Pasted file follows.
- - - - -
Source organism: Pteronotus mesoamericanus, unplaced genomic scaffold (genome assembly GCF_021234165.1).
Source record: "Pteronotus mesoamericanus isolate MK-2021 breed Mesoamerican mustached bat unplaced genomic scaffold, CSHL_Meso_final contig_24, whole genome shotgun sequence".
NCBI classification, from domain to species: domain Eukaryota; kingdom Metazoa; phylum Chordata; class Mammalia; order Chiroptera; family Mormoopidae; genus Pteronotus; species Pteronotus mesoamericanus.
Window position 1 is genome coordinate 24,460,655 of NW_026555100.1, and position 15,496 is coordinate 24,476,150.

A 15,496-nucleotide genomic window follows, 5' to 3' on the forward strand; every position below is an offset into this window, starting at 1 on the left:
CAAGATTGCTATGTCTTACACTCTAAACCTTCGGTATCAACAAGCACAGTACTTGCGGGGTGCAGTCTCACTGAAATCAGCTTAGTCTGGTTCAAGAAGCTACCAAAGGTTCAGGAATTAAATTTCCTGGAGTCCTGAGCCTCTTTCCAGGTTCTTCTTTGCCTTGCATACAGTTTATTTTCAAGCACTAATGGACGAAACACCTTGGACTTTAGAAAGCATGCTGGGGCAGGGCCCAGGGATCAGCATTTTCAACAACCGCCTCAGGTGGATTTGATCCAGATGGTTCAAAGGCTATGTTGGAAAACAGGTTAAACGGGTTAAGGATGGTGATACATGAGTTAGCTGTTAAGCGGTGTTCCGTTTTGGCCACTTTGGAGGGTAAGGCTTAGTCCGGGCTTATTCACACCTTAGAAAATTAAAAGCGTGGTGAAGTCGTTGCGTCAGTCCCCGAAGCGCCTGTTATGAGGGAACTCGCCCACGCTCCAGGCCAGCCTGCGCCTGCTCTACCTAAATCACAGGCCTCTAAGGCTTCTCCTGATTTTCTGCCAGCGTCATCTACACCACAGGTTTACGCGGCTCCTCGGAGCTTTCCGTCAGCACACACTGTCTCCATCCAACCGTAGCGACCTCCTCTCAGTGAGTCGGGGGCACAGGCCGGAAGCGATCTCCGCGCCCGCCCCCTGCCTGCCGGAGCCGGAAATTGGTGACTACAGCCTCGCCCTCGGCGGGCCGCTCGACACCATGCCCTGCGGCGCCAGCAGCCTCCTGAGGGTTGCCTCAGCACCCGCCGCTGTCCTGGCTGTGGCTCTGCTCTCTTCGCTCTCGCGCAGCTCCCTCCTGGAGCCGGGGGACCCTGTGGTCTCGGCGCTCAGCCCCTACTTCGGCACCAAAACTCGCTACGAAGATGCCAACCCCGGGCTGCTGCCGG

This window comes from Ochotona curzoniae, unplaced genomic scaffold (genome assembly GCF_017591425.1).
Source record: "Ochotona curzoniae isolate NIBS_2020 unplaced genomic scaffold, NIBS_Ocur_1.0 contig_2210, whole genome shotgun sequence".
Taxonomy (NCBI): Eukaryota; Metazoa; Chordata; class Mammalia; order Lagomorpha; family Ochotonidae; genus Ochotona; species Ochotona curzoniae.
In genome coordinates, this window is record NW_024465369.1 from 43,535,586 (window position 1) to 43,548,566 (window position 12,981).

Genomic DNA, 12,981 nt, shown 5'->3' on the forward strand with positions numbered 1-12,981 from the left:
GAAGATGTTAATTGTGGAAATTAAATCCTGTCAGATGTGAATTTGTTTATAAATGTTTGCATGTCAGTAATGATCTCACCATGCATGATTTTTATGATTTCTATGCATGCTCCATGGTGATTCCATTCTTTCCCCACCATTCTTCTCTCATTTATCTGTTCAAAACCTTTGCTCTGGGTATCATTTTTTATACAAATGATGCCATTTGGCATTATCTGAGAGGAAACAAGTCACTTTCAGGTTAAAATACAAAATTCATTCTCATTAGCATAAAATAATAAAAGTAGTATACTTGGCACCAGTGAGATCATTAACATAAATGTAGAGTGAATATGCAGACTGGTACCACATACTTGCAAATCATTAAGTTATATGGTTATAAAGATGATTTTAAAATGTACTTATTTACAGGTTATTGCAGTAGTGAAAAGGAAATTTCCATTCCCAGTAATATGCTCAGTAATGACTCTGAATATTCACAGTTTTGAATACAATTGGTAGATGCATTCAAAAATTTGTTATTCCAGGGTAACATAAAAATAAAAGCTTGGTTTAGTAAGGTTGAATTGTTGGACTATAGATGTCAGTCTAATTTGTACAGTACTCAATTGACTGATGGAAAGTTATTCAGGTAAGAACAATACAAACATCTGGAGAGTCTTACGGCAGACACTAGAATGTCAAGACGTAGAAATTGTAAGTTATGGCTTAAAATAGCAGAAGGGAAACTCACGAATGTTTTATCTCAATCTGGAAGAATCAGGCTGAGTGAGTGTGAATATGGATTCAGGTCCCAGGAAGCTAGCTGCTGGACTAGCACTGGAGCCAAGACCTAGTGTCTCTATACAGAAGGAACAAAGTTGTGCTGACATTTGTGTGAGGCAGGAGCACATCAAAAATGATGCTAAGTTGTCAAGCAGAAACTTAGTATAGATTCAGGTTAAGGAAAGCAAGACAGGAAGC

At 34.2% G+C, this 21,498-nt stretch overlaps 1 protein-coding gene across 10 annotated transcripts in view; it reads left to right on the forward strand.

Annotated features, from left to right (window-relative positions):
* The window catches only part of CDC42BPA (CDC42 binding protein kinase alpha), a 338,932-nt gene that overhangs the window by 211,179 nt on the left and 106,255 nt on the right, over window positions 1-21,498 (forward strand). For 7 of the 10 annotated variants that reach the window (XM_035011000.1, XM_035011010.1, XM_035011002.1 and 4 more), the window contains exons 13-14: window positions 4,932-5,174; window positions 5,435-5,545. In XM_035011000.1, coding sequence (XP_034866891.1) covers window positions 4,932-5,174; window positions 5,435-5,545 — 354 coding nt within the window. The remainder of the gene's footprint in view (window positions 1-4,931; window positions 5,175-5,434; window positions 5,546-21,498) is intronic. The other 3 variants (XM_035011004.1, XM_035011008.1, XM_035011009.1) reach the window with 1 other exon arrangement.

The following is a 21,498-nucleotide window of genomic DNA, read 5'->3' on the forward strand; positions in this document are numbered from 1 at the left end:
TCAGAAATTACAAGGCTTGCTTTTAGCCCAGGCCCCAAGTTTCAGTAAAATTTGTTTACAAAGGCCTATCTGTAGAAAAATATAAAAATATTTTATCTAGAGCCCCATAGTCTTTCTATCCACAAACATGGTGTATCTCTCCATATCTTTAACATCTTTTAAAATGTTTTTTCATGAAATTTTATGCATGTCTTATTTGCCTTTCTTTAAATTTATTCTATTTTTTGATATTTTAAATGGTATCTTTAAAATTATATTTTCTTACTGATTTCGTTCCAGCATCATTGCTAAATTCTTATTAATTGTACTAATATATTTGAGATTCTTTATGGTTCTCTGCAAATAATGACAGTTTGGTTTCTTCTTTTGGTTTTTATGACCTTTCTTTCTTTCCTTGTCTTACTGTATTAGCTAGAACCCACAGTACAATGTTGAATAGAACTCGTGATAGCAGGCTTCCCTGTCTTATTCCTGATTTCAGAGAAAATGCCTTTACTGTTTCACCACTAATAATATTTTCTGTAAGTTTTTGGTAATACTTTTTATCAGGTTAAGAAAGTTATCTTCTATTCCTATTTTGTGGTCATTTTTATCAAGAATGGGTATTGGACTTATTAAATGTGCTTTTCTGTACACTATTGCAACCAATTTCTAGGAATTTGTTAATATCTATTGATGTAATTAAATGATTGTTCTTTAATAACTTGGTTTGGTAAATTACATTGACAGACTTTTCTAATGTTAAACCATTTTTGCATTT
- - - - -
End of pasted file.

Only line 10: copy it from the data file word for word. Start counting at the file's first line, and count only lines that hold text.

In genome coordinates, this window is record NW_024465369.1 from 43,535,586 (window position 1) to 43,548,566 (window position 12,981).